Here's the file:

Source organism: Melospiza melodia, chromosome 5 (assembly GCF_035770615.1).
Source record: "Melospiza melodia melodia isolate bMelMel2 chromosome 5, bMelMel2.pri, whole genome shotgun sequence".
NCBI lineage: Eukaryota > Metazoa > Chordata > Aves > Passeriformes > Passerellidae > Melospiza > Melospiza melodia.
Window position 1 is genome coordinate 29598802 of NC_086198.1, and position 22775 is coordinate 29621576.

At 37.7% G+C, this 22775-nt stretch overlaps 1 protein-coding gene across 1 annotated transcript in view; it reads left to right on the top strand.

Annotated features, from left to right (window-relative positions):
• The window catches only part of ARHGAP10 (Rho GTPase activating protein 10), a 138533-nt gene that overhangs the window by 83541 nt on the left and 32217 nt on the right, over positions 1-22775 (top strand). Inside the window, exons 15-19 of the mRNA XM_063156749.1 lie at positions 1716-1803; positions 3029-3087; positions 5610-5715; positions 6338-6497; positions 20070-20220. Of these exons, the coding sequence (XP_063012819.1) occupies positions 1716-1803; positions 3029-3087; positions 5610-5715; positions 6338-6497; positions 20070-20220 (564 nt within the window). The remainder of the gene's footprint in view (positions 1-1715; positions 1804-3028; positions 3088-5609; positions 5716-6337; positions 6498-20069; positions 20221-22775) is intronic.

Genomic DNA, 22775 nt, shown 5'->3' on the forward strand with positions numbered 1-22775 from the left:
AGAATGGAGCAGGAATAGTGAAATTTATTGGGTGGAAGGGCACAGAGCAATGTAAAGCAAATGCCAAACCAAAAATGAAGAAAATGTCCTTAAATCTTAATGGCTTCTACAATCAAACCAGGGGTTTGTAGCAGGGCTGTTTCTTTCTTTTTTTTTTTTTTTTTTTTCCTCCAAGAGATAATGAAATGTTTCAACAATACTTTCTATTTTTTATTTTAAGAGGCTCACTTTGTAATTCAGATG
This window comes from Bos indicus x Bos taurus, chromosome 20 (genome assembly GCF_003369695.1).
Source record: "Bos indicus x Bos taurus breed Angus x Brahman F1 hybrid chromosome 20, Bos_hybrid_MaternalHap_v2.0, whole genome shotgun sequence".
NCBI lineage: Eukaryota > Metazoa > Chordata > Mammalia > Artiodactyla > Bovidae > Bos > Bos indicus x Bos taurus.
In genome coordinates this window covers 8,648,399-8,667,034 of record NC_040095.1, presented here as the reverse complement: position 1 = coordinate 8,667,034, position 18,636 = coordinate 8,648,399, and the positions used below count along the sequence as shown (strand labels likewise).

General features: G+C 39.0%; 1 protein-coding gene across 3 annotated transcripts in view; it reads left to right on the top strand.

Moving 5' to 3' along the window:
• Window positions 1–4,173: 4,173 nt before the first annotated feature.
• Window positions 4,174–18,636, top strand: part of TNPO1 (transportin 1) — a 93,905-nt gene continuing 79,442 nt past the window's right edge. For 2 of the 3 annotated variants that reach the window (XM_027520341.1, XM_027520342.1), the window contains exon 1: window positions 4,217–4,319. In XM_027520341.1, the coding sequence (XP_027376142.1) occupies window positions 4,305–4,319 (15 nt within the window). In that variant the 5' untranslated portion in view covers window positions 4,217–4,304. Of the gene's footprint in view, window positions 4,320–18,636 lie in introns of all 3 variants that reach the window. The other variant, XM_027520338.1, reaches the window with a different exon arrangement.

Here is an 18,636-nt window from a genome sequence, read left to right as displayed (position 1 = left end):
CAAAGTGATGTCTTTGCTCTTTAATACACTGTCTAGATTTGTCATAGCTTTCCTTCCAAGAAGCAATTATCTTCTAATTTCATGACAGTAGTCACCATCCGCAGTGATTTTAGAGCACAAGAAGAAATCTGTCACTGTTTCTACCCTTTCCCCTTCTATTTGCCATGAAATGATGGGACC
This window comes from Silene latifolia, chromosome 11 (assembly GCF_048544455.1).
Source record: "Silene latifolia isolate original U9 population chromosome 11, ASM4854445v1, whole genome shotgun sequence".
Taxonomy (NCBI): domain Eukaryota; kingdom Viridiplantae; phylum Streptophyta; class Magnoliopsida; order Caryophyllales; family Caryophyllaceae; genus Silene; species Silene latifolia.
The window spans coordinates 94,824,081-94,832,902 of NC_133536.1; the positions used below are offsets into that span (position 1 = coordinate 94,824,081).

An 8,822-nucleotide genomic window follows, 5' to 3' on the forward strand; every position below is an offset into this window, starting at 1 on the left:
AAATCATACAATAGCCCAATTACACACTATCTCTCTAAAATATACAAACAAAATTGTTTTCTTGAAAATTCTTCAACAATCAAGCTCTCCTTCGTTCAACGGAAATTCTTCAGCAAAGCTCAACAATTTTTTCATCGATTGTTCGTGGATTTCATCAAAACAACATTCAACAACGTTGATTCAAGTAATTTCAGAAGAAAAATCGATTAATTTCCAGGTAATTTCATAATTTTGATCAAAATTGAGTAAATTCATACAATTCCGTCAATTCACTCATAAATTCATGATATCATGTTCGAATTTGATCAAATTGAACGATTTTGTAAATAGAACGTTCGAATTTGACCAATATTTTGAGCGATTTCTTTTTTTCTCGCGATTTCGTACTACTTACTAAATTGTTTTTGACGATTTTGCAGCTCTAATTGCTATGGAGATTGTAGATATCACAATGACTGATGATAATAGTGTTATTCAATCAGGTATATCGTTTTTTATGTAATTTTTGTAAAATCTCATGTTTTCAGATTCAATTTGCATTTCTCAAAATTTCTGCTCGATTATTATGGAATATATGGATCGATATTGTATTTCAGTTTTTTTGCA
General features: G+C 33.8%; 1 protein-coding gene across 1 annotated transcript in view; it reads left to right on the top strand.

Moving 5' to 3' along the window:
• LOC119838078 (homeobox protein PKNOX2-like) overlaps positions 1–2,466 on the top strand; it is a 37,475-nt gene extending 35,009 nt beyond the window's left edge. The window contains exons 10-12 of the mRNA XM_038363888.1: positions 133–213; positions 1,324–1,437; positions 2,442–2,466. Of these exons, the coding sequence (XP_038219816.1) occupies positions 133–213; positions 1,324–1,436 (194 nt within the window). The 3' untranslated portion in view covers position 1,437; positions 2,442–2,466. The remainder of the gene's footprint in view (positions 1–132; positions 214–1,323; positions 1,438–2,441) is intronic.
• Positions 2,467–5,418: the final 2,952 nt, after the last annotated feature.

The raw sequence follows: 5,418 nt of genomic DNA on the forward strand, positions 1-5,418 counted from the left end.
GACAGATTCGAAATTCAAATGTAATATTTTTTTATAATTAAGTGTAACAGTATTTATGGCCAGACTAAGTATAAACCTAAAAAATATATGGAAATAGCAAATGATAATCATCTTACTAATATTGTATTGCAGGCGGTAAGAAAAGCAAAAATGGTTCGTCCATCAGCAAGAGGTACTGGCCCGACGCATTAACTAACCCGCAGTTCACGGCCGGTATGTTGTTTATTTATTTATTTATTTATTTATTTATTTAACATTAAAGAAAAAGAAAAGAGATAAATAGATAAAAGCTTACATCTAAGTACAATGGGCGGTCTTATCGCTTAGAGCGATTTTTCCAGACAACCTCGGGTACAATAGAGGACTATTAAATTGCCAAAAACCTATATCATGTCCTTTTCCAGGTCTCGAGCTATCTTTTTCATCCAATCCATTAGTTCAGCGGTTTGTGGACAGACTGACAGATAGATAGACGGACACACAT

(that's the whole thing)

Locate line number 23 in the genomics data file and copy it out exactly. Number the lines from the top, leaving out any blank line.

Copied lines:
The window spans coordinates 94,824,081-94,832,902 of NC_133536.1; the positions used below are offsets into that span (position 1 = coordinate 94,824,081).